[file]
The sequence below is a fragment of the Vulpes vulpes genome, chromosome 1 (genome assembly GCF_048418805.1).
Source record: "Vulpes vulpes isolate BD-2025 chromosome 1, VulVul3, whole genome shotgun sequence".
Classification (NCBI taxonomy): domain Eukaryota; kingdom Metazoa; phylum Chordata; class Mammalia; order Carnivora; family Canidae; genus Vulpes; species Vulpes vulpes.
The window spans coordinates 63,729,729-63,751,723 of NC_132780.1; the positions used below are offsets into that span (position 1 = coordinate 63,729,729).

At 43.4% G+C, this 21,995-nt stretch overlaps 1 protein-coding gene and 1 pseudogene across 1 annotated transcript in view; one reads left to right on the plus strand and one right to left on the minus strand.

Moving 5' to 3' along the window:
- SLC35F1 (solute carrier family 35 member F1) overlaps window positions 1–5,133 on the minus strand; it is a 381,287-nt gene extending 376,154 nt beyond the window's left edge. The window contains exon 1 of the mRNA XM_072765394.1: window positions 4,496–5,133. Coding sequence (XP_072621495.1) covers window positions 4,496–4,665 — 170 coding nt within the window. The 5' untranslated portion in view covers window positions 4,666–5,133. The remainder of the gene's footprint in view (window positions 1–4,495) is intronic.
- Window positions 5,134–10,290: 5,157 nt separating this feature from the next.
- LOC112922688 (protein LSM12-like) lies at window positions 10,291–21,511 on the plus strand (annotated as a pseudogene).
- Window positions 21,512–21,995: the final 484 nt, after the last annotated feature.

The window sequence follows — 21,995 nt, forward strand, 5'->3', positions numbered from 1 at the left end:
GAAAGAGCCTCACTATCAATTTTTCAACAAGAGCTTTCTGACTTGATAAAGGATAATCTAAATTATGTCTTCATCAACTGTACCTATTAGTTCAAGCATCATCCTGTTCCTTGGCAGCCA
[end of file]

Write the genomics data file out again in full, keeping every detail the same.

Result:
The sequence below is a fragment of the Vulpes vulpes genome, chromosome 1 (genome assembly GCF_048418805.1).
Source record: "Vulpes vulpes isolate BD-2025 chromosome 1, VulVul3, whole genome shotgun sequence".
Classification (NCBI taxonomy): domain Eukaryota; kingdom Metazoa; phylum Chordata; class Mammalia; order Carnivora; family Canidae; genus Vulpes; species Vulpes vulpes.
The window spans coordinates 63,729,729-63,751,723 of NC_132780.1; the positions used below are offsets into that span (position 1 = coordinate 63,729,729).

At 43.4% G+C, this 21,995-nt stretch overlaps 1 protein-coding gene and 1 pseudogene across 1 annotated transcript in view; one reads left to right on the plus strand and one right to left on the minus strand.

Moving 5' to 3' along the window:
- SLC35F1 (solute carrier family 35 member F1) overlaps window positions 1–5,133 on the minus strand; it is a 381,287-nt gene extending 376,154 nt beyond the window's left edge. The window contains exon 1 of the mRNA XM_072765394.1: window positions 4,496–5,133. Coding sequence (XP_072621495.1) covers window positions 4,496–4,665 — 170 coding nt within the window. The 5' untranslated portion in view covers window positions 4,666–5,133. The remainder of the gene's footprint in view (window positions 1–4,495) is intronic.
- Window positions 5,134–10,290: 5,157 nt separating this feature from the next.
- LOC112922688 (protein LSM12-like) lies at window positions 10,291–21,511 on the plus strand (annotated as a pseudogene).
- Window positions 21,512–21,995: the final 484 nt, after the last annotated feature.

The window sequence follows — 21,995 nt, forward strand, 5'->3', positions numbered from 1 at the left end:
GAAAGAGCCTCACTATCAATTTTTCAACAAGAGCTTTCTGACTTGATAAAGGATAATCTAAATTATGTCTTCATCAACTGTACCTATTAGTTCAAGCATCATCCTGTTCCTTGGCAGCCA